Now that’s not to say that I started doing things strictly for the sake of being weird, exactly. Before this turning point, I was already a fan of Roxy Music, for example, but I kept this interest and many others separate from my hip hop life. But by the time I started working on Vertex, I had begun to adopt my full-on everything-on-limits attitude and decided to include a cover of “In Every Dream Home A Heartache” when a year or two before, I wouldn’t have dared. I could have continued to enjoy Roxy Music on my own free time and not try to inflict my weird tastes on anyone else, but the thought of doing things that were wildly un-hip hop had become too exciting for me to resist. I liked the idea of being the guy who would do the things that no one else would dare.

On Vertex I also began to explore some themes that were pretty un-hip hop in my estimation at the time: sympathy, insecurity, sadness, vulnerability… Un-hip hop.

“…each master to his own technique.”

I started working on music with my friend Charles right before Man Overboard. The first song we worked on together was “Pack Animal”, I think (it might have been “Pen Thief”). Shortly after we came together, he made a mixtape for me. I still have it. Off the top of my head, three songs stand out that blew my mind and re-instilled a sense of excitement about music right when my excitement about hip hop was beginning to wane:

– “Two Rivers” by the Meat Puppets
– “Kandy Korn” by Captain Beefheart
– “New Dawn Fades” by Joy Division

Each of these songs opened up exciting new worlds for me. But most importantly, that Joy Division song sparked an interest in – nay, obsession with – the world of post punk. Not only did I start buying up records by Wire and Gang Of Four and Devo, I started reading everything I could find about the movement. Learning about the radical philosophies that went into the making of this music – making rock and roll devoid of blues influence, for example – inspired me further and steeled my resolve.

Man Overboard included songs like “Lil’ Taste Of Poland” and “Sunday Driver”, both of which were driven by a spirit of hip hop perversion.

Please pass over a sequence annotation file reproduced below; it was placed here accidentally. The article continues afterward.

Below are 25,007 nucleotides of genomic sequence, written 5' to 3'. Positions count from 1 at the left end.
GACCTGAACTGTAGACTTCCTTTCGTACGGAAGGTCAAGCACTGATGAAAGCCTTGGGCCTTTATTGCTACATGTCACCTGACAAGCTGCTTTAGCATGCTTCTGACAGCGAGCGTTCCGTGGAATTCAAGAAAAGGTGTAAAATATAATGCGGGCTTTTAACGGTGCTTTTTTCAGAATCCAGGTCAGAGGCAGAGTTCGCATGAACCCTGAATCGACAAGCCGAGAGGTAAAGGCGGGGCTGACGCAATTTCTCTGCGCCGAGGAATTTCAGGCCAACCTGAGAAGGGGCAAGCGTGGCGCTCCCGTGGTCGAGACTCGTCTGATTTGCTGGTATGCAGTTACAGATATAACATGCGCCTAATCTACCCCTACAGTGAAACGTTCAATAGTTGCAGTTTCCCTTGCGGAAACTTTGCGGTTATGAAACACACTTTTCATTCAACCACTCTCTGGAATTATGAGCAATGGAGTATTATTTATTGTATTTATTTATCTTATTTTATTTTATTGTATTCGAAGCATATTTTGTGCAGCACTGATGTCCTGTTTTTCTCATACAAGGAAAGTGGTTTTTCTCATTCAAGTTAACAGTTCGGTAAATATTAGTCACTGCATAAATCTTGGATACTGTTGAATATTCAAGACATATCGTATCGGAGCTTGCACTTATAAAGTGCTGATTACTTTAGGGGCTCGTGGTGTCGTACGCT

My next album was called Square partly in reference to it being part four of the Language Arts series, but also because the word “square” means the opposite of “hip” (hop).

“463” from Talkin’ Honky Blues, by the way, was conceived as a tribute to those guitar heavy Run D.M.C. songs that excited me so much when I was a kid.

“We Three Kings” by The Sebutones on the 50/50 Where It Counts album is the most dance-impossible song ever. “Le 65isme” on Secret House Against The World was made with funk poison (you can hear the Beefheart influence on that one). And the re-recording of “The Centaur” on This Right Here Is Buck 65 is one of a very small handful of hip hop songs with no beat whatsoever. Hip hop was built on a foundation of drum breaks. At the time, I thought making a song with no drums at all was the most un-hip hop thing I could do. And there’s been a bit of fuss over the years about my affinity for the banjo.

In recent years I’ve written songs about long haul trucking, becoming an uncle, Fatty Arbuckle, Karl Wallenda, proposing marriage, the band Kiss, Vivienne Westwood’s Active Resistance manifesto… I wrote a whole album inspired by Situationism… Hell, if you want to insult someone, you tell ‘em to “go get your shinebox!” (I’ve had this insult thrown at me, actually). I’ve written a song about taking pride in shining shoes!! I think it’s safe to say that many people have ideas of what hip hop is “about” and I don’t think truckers and silent film stars usually come to mind.